I suppose when a federal agency has 105,000 employees, it has a lot of folks just sitting around wondering what they can regulate next. For the U.S. Department of Agriculture, it’s six-toed cats in Key West.
Spitzer was going after retailers of milk for “price gouging,” or charging prices that were “excessive.”
Talk about regulatory chutzpah. The federal government runs a milk cartel system, called “marketing orders,” which has the direct goal of raising prices. A federal price support program and import barriers are designed to raise milk prices. It has been federal policy for 70 years to screw milk consumers for the benefit of milk producers.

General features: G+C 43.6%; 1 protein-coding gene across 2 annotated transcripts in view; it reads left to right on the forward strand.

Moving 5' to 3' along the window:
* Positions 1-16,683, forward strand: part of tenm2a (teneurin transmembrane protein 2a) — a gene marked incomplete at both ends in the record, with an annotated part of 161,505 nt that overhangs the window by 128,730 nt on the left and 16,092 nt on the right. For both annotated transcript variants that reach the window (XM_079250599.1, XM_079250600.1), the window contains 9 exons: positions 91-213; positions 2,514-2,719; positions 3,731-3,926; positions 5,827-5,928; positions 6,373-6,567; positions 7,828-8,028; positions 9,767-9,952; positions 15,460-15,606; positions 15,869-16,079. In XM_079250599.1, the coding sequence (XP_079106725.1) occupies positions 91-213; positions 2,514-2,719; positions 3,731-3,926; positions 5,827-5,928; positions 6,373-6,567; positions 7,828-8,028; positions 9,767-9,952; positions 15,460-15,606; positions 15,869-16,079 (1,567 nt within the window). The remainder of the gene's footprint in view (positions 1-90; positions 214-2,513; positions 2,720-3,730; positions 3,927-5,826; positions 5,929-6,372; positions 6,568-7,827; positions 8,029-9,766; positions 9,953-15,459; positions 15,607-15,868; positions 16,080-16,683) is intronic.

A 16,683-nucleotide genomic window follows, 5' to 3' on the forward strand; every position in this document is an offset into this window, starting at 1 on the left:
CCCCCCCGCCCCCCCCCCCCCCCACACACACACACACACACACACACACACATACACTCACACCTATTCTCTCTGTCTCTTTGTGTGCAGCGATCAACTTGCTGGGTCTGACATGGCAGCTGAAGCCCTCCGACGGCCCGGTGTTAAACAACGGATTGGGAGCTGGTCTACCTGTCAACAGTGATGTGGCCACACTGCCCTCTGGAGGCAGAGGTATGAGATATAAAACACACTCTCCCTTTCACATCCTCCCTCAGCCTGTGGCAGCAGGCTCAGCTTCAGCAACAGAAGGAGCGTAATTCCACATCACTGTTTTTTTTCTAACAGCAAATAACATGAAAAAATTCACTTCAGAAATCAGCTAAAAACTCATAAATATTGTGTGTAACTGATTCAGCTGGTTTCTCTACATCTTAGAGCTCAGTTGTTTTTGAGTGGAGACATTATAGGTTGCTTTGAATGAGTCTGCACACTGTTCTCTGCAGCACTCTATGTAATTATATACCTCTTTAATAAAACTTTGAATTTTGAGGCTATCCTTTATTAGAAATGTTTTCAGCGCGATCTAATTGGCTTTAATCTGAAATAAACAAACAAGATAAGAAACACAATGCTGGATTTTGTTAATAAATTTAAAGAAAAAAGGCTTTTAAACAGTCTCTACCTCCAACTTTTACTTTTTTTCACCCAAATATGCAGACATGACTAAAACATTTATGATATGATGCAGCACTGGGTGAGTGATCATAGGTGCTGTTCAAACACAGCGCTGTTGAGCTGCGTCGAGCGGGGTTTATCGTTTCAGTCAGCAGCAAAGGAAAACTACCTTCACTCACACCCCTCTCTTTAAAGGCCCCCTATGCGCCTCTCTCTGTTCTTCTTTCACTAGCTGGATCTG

And the government of New York is going after retailers for overcharging?
As Congress considers a new farm bill in coming weeks, Cato has launched a web resource, Downsizing the U.S. Department of Agriculture, which offers a menu of cuts to shrink the department’s $89 billion budget by 90 percent.
A nice complement to the Cato pages is an updated farm subsidy database from the Environmental Working Group.
I was catching up on my reading in the International Breastfeeding Journal, and came across a great article by George Kent, a professor at the University of Hawaii.
As a scholarly article, it had no photos. Instead, what made it interesting were the contradictions it revealed in the federal women, infants, children (WIC) subsidy program. This is a $5 billion per year program that subsidizes families with babies, mainly by providing free infant formula.
Kent found that: